Big Sky - Kate Atkinson (Doubleday)

Last seen at his intrepid business in Started Early, Took My Dog nine years ago, Private investigator Jackson Brodie has returned. Brodie is living in a quiet seaside village in the UK, hanging out with his awkward teenage son and an aging Labrador - when ex-partner Julia thinks it’s a good idea for him to do so. The area is picturesque, but something dark and murky lurks in the shadows...

This Storm - James Ellroy (William Heinemann)

This Storm is the second novel in Ellroy’s proposed L.A. Quartet series. It’s January 1942, and torrential rainstorms hit L.A. A body is discovered in Griffith Park, which the cops rate a routine enough killing - it turns out they are totally wrong. The killing is, rather, `a summons to hellish misalliance and all the spoils of a brand-new war’ with corrupt, maverick forces of the law at loose, outlaws in a word.

Night Boat to Tangier - Kevin Barry

Night-time and in the Spanish port of Algeciras, two aging Irish drug smugglers are expecting the estranged daughter of one of the men to either arrive on a boat coming from Tangier, or to depart on one heading there. The men’s nocturnal vigil recalls an extraordinary journey back in time. The Limerickman's acclaimed new novel follows successes like City of Bohane and Beatlebone - read our review here.

The Testaments - Margaret Atwood (Penguin)

From the very opening pages, this Booker Prize-winning sequel to The Handmaid's Tale feels different from the first, writes Sinead Crowley. The original was a work of literary science fiction, concentrating on one woman's story, with every event filtered, by necessity, through her eyes. The Testaments is painted on an expanded canvas, and takes readers beyond the borders of Gilead as cracks in its oppressive regime begin to appear. Read Sinead's full review here. 

Twelve Thousand Days - Éilís Ní Dhuibhne (Blackstaff Press)

Following the lead of contemporary writers in English who have written memoirs dealing with grief, namley Penelope Lively, Julian Barnes, Joyce Carol Oates and Joan Didion, writer Éilís Ní Dhuibhne celebrates her life with the late Swedish-born folklorist, Bo Almqvist, in this marvellous 217-page account. The story of the couple's courtship, marriage and the birth of two sons, along with a busily bookish life together is told with verve, brio and a bracing enthusiasm for travel and companionship. Ní Dhuibhne’s memoir is a wonderfully accessible story, but it's not without its rueful and reflective moments as the author deals with hospital visits in extremely trying circumstances. Alternate chapters track the progress of the illness that finally took the kindly academic at 82 years of age in 2013. Twelve Thousand Days is indisputably one of the most appealing memoirs from the pen of a contemporary Irish writer.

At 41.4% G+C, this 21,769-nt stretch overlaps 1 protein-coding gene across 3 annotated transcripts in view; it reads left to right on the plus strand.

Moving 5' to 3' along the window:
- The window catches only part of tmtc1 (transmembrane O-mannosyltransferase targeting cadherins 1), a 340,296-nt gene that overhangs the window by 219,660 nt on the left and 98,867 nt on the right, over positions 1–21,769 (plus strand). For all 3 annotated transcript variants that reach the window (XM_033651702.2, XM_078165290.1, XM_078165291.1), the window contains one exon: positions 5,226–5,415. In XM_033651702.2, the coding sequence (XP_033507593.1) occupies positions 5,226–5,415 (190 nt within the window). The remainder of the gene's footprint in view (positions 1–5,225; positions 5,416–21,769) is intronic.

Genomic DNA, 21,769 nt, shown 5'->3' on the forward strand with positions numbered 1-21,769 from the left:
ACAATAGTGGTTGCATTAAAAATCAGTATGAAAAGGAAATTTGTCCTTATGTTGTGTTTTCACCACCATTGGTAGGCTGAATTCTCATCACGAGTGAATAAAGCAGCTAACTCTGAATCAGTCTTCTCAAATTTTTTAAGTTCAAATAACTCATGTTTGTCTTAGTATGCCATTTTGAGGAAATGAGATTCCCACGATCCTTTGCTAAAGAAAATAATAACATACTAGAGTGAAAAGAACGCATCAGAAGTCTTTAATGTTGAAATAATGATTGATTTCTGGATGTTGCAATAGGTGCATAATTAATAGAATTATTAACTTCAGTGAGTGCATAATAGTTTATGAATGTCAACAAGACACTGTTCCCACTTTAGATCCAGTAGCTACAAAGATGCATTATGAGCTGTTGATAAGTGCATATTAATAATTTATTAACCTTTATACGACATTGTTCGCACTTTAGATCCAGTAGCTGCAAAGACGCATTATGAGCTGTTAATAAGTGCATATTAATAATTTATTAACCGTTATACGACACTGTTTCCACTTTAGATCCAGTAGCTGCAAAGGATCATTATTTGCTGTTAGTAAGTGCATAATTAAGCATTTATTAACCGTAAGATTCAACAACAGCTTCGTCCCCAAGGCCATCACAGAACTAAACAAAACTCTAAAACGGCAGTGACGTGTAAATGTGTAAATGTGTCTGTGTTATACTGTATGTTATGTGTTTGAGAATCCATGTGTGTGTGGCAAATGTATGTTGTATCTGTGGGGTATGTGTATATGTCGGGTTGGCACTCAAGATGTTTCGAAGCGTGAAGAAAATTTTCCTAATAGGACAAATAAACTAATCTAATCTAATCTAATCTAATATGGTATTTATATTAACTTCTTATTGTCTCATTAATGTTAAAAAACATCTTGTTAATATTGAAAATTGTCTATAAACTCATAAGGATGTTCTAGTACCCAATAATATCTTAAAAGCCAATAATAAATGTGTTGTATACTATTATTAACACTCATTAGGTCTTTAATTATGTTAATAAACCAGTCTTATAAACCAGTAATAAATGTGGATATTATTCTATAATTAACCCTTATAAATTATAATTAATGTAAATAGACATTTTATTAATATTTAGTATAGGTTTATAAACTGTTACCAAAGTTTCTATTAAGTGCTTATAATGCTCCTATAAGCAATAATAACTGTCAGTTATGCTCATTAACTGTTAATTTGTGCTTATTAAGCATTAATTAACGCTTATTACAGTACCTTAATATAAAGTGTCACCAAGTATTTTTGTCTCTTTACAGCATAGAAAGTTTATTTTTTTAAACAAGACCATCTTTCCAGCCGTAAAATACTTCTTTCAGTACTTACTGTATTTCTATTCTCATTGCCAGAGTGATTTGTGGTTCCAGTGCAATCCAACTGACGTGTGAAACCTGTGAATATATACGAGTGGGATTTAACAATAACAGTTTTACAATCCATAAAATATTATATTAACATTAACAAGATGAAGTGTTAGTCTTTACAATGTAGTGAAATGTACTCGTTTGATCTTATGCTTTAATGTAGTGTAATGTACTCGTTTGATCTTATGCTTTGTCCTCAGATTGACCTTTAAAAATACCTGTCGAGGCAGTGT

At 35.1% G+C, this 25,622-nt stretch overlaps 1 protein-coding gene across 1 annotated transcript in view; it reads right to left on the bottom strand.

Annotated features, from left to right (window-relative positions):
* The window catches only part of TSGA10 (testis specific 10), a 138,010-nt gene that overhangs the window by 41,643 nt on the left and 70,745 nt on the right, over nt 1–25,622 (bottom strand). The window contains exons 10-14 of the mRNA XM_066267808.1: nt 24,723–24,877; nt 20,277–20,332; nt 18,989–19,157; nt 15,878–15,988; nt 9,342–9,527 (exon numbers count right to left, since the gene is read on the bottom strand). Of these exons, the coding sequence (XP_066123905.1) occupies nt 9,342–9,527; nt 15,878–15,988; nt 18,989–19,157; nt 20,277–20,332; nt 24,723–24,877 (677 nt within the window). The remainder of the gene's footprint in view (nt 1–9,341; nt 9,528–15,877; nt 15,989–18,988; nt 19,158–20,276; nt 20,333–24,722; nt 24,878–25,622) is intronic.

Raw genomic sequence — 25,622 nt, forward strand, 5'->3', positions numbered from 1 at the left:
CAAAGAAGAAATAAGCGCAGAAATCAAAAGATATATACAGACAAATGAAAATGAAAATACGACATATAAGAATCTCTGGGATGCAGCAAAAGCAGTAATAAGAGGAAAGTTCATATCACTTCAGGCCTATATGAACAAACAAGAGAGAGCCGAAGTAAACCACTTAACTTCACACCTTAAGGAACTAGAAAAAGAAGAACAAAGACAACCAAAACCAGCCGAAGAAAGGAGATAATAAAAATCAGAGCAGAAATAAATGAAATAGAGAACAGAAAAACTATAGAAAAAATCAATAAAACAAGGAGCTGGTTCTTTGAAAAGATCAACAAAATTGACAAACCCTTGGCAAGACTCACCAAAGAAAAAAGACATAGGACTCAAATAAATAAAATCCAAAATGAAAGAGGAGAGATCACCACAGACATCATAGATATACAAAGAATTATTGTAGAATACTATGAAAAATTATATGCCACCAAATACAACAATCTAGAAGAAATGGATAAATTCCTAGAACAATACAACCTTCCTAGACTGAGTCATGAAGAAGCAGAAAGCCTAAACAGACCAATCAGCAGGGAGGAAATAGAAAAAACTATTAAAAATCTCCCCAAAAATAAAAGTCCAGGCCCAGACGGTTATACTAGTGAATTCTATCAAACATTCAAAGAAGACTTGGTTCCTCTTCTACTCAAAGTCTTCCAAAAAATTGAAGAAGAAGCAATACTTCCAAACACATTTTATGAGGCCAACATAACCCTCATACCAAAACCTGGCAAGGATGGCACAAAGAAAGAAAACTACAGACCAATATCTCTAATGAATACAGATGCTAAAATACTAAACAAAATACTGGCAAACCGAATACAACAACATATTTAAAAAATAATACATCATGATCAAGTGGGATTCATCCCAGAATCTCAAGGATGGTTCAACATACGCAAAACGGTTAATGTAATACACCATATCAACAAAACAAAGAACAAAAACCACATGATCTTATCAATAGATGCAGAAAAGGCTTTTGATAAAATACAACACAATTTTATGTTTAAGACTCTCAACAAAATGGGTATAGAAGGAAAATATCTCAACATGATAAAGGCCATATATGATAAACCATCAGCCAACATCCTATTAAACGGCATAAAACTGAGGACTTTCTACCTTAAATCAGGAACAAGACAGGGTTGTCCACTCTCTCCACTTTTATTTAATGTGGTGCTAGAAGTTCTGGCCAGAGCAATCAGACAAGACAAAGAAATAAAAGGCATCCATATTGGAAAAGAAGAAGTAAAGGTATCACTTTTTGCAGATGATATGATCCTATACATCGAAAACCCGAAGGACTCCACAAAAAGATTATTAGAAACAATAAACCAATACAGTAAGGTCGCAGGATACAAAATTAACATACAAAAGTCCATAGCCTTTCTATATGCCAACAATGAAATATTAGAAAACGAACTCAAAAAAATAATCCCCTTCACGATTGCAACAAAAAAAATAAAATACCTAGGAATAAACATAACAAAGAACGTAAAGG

The Quarry by Ben Halls (Dialogue Books)

Unable to do much more than protest at the meagre quality of their lives, Ben Halls's characters boldly rattle the bars of urban entrapment in wonderful stories, most of which are set in the eponymous council estate near London. The second story Little Ones is a marvel. A nightclub bouncer, a reflective, thoughtful man, finishes work in the small hours after the mayhem of the Friday night disco. It’s the same disco which the protagonist of the opening story attended, all the stories are loosely interconnected. A marvel in the crowded world of new fiction. Read our review here.